Huey Meaux passed away this week. He did some truly reprehensible things in his personal life, but he also recorded some great music.
The Texas producer was best known for discovering Doug Sahm and Barbara Lynn and for resurrecting Freddie Fender's career, but he also recorded scads of obscure and great singles from the 1950s to the 1970s.
Meaux had a remarkable ear for talent and a gift for shaping songs. Here are some of my favorite productions by him.
Calvin Murphy played guard for the Rockets in the 1970s and 1980s. Although he was only 5'9", he held his own on the court and was a phenomenal free-throw shooter. Off the court, he has proved himself to be a miserable piece of shit. Despite that, I manage to enjoy this song by pretending it's about Earl Boykins.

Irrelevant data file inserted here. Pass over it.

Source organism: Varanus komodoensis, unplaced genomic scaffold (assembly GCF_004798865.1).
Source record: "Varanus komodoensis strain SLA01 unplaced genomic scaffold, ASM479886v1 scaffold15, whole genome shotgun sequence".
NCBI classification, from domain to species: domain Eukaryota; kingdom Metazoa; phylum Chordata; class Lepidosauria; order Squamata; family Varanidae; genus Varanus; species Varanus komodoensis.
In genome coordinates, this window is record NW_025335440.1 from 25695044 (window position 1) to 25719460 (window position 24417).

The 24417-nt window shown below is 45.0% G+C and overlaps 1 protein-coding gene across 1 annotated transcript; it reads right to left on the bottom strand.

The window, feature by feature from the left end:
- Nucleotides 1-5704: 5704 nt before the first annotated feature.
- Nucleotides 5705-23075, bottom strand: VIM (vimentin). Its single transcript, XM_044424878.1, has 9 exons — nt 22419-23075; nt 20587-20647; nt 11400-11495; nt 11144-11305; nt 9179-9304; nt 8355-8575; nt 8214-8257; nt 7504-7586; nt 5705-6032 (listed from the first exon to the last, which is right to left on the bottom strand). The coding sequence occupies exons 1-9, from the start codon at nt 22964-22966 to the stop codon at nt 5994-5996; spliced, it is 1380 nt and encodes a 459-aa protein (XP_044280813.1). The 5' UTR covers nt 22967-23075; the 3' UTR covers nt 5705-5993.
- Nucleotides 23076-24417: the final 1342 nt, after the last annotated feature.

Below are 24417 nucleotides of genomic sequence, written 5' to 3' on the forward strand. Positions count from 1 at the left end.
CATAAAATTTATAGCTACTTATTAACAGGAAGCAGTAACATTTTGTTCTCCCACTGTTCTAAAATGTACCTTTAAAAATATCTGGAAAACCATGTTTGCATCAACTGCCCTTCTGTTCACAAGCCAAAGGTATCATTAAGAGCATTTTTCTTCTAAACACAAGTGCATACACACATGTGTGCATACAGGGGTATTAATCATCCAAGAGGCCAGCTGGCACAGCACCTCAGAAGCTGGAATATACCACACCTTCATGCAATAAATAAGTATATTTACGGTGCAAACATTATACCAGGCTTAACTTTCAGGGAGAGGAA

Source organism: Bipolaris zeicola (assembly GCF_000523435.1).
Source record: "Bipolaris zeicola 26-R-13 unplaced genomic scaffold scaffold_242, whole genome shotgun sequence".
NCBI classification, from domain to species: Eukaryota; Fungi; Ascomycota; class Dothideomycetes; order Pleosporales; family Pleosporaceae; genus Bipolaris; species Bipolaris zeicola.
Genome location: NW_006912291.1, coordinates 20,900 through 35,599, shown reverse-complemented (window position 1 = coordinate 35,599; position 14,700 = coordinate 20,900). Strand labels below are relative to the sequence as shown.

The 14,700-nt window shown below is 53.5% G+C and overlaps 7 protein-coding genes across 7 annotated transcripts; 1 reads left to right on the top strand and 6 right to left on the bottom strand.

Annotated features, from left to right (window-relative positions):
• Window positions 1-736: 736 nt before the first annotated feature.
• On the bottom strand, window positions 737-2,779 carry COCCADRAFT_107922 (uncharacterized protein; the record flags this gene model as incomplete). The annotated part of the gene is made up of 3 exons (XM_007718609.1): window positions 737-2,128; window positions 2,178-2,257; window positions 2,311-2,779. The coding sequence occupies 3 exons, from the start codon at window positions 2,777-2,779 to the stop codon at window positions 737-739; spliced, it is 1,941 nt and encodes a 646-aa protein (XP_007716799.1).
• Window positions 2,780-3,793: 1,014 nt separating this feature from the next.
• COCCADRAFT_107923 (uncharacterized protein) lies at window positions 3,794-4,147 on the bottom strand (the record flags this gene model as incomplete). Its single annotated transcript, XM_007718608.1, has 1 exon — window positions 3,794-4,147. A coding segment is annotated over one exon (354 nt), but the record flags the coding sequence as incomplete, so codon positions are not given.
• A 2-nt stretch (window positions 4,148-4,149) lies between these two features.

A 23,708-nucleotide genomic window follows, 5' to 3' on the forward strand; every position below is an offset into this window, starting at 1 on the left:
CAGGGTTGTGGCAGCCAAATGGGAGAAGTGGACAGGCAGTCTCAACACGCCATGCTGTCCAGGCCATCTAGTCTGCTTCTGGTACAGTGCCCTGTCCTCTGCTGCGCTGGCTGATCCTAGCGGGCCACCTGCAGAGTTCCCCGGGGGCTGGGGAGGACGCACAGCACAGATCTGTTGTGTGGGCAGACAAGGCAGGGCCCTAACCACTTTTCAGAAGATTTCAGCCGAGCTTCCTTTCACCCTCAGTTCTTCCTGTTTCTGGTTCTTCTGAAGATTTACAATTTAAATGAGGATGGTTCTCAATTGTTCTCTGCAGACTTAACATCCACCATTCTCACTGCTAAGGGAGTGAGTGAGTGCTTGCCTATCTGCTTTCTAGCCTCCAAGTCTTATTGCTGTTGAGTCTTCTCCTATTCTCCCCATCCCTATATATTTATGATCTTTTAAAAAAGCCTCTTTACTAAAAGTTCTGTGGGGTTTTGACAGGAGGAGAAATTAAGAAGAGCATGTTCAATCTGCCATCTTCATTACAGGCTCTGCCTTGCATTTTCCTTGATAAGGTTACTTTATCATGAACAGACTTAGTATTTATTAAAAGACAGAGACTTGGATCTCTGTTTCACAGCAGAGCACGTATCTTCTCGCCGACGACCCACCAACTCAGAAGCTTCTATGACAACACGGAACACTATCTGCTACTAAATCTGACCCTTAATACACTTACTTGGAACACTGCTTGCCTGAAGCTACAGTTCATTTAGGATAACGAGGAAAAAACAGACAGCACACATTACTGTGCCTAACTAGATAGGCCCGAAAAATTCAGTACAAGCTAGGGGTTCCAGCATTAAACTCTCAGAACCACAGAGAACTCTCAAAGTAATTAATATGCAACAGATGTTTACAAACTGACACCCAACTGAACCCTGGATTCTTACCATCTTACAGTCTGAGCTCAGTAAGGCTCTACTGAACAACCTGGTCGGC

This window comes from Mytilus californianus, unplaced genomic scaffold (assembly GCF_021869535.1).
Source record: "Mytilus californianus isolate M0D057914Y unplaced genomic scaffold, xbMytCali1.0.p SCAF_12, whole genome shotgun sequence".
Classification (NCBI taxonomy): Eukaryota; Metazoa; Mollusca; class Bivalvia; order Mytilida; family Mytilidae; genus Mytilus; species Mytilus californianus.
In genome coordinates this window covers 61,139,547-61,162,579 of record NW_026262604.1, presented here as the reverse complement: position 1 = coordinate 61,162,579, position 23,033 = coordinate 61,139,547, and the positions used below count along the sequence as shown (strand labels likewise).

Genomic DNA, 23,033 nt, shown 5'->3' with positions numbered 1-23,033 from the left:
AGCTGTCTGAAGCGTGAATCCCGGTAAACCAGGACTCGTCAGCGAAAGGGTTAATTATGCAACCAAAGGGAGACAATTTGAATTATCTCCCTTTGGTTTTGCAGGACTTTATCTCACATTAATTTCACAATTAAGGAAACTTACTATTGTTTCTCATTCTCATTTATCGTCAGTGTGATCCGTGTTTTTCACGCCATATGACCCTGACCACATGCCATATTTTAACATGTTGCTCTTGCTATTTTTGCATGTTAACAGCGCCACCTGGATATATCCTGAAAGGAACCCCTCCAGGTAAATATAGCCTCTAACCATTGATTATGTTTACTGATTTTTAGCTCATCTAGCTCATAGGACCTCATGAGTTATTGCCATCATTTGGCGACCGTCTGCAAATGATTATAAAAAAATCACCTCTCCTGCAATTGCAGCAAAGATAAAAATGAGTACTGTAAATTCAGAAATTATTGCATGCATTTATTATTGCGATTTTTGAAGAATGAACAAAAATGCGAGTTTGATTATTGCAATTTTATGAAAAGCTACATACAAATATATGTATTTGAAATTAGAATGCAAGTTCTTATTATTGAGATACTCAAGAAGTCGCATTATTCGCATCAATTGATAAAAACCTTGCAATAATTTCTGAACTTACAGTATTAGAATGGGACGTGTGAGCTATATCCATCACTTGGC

An unfunny thing happened as I was preparing to do a show one Friday last month. My computer died.
I’m helpless without my desktop. I keep only a small fraction of my music on my laptop and the desktop not only holds everything else, it’s where I sort music and keep track of ideas for mixes and shows.
There was a time when I really didn’t play anything unless it was on vinyl, but these days it’s more or less the opposite. I seldom listen to anything unless it’s on my computer. So I decided to get back at my computer by putting together a show the old-fashioned way, playing nothing but vinyl.
The first two-thirds of the show is mostly made up of some records I’ve always wanted to hear together in a mix, but hadn’t combined until now. The selections are all over the map stylistically-- Northern soul, Latin, wiggy jazz funk-- but to me each of them ties in with a couple of the others.